Sufism was profoundly undergirded by the monist philosophy of Ibn al-‘Arabi (1165–1240), who’s pivotal concept of the “Perfect Man” (al-insān al-kāmil) supplied both an ontological and ethical ideal. Yet Sufism engaged the emotions as well as the intellect, tolerating unruly wandering dervishes (qalandar) and growing widely popular through its provocative use of Persian love poetry, especially that of Jalal al-Din al-Rumi (1207–73). Drawing upon an image familiar to steppe populations, the Sufis advocated a “tent” of spiritual rule (wilāya) over the entire society. The hierarchy of saints (awliyā’) would be anchored in a spiritual pole (qutub), who would in turn be supported by his substitutes, the “stakes” (abdāl) and “pegs” (awtād).
Two writers on Islamic political thought stand out in the late Middle Ages during the period of fragmentation and before the establishment of the three empires: Ibn Taymiyya (1263–1328) and Ibn Khaldun (1332–1406). Ibn Taymiyya, a Hanbali scholar of law and theology, who was active in Damascus and Cairo, engaged in bitter controversies with rationalism, Sufism, Shi‘ism, and Christianity. He championed the legal method of individual reasoning (ijtihād) to discern the consensus of the believers and chose the middle ground between reason and tradition, as well as between violence and piety. He proclaimed that religion and state need one another because perfect spiritual and temporal prosperity is achieved only when religion is put into practice by religious law that is enforced by a leader who accepts the duty of commanding good and forbidding evil. Ibn Taymiyya maintained that the principles of the state’s power ought to be applied rigorously through the use of the sharia’s enforced by the ruler—an ideal that the Wahhabi movement adopted in the 18th century. Ibn Khuldun was active in North Africa, Spain, and Egypt during periods of dynastic declines. Although he studied broadly in philosophy, law, and theology, he presented an empirical analysis gleaned from the history of the Berbers and Arabs in North Africa. His study of the history of civilization revealed a cyclical pattern: the rule of nomadic chieftains would gradually evolve into kingship in a civilized society that, in turn, would be overthrown by another nomadic group. In order to break the cycle, authority of leadership had to emerge from natural dominion, pass through the stage of government by men of intelligence and insight, and stabilize itself in a polity based on the principles of religion laid down by God, as exemplified ideally by the rule of the Prophet and his successors, the caliphs. Little research has been done on the considerable role women played in the medieval Islamic polity. According to the Qur’an, women are equal to men before God and have similar religious obligations. Though subordinate to men in the public sphere and unequal in many sectors of Islamic law, many women played significant roles in the transmission of hadith, beginning with Prophet Muhammad’s(SAAW) wives ‘Aisha (RA) and Umm Salma,(RA) and in the organization of court life, the education of scholars, and the welfare of Islamic families and children in medieval times. Muslim biographical works quote hundreds of women involved in teaching Islam and transmitting its tradition, while Sufi women had an impact on Islamic ethics and religious practice. There has been a tendency in secular feminist scholarship to depict pre-modern women in the Islamic world as utterly backward. Against this backdrop, however, Muslim women now writing on Islam in the contemporary world have begun their own active line of feminist inquiry, which promises to open new vistas on Islamic political thought from a previously neglected sector of Islamic culture. Since the end of Late Antiquity and through most of the millennium of the early and late middle Ages, the Islamic world was the leading culture on the globe. It excelled in philosophy and the natural sciences, logic and metaphysics, mathematics, astronomy, optics, alchemy, geography, medicine, and architecture. Its transition from vellum to paper in the eighth century propelled it onto a great curve of literary production in both religious and nonreligious literature. This enormous cultural achievement was accomplished in medieval Islam because the Muslim scholars of medicine and science, the philosophers, and the historians avidly inquired into the roots of world cultures anteceding or surrounding them in India, ancient Iran, and the Hellenistic world. Islamic political thought drew on the classics of Greco-Roman and Iran-Indian antiquity. It also antedated and influenced the appearance of works of political thought in medieval Europe, building a bridge between antiquity and modernity. Islamic political thought developed in a cosmopolitan medieval environment of wide-ranging information about other cultures, with all their riches and restrictions. A significant disruption in this development, however, came about from the 15th to the 16th century, when the Western world of Europe entered upon a course of profound changes in its vision of the world, religion, society, and politics.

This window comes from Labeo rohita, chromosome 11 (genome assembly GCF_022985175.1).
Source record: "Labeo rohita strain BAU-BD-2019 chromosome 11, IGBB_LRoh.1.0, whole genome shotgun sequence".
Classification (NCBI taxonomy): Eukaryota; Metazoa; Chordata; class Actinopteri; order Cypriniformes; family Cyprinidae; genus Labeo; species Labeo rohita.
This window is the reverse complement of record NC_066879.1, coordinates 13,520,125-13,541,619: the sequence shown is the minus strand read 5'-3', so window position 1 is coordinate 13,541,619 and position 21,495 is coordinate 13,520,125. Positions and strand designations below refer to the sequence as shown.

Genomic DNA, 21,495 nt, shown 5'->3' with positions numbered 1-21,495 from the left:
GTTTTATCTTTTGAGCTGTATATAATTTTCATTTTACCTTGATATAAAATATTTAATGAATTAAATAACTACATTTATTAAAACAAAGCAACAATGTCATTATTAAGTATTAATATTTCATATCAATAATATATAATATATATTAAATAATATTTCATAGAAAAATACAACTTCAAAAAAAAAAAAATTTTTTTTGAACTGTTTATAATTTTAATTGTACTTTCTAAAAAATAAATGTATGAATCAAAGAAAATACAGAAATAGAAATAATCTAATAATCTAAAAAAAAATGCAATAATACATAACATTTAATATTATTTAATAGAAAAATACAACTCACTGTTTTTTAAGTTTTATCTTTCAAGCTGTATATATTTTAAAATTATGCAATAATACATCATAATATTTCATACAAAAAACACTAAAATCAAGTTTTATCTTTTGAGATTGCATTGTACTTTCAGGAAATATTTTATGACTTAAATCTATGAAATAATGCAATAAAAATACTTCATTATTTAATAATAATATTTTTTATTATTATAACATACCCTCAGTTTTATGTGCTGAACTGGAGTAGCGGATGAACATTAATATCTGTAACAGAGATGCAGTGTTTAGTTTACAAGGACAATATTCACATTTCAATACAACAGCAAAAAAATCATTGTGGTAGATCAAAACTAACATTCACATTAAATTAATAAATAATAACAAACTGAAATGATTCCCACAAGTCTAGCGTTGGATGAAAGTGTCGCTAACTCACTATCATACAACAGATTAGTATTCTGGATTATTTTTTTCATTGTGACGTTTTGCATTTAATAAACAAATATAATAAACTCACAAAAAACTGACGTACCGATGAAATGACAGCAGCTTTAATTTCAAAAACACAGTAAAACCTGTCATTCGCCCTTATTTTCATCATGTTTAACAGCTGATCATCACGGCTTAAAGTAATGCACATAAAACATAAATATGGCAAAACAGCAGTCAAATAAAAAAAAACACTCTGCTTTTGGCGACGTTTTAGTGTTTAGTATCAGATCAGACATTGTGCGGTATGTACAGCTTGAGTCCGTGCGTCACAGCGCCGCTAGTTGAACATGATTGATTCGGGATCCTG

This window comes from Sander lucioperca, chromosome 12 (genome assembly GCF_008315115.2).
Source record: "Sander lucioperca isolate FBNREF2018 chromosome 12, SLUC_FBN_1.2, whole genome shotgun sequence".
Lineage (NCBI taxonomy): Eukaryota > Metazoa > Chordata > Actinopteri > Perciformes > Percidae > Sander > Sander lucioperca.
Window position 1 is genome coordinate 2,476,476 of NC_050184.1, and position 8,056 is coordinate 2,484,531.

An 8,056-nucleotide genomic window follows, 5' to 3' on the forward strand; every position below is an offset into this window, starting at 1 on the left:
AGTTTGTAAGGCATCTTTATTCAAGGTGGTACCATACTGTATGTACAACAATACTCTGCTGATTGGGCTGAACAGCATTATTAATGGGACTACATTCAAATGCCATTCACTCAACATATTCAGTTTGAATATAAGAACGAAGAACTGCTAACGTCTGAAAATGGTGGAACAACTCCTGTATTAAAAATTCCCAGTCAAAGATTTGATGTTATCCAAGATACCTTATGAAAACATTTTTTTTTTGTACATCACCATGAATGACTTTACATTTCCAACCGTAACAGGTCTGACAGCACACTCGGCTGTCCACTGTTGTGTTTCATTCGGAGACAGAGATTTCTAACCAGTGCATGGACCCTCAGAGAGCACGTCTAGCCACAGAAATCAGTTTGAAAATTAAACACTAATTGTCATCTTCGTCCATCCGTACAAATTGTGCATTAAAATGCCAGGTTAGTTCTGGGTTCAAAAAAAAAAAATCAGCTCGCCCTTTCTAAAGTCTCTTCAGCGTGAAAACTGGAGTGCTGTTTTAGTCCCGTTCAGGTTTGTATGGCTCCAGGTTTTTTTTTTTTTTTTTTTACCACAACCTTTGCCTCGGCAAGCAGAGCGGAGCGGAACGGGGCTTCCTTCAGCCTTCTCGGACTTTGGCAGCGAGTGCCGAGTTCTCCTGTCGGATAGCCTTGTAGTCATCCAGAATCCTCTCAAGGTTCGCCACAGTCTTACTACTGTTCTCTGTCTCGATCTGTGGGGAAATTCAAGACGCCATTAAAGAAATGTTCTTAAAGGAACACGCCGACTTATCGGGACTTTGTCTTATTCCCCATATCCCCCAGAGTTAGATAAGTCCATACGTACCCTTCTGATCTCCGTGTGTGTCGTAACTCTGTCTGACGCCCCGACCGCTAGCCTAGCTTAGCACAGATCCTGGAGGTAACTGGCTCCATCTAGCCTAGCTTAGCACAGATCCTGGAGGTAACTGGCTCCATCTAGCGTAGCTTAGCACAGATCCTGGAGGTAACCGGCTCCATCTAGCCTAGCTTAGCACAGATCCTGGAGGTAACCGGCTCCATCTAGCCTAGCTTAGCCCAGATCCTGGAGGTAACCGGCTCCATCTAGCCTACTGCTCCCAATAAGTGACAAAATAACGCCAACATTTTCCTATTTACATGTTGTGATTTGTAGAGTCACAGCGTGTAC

In contemporary times, secularism has remained a distant dream, Pan-Islamism severed the bonds with a long and venerable Islamic heritage. Islam has created a comprehensive system of political thought able to integrate the disparate elements informing its current stage of development. Emerging currents in political Islam are attempting to articulate ideologies and organize movements that aspire to inner purity, ethical strength, personal freedom, and collective dignity. Muslim world is going to create new avenues for a new paradigm of political thought that will enable it to construct its future as a peaceful order in a pluralistic world.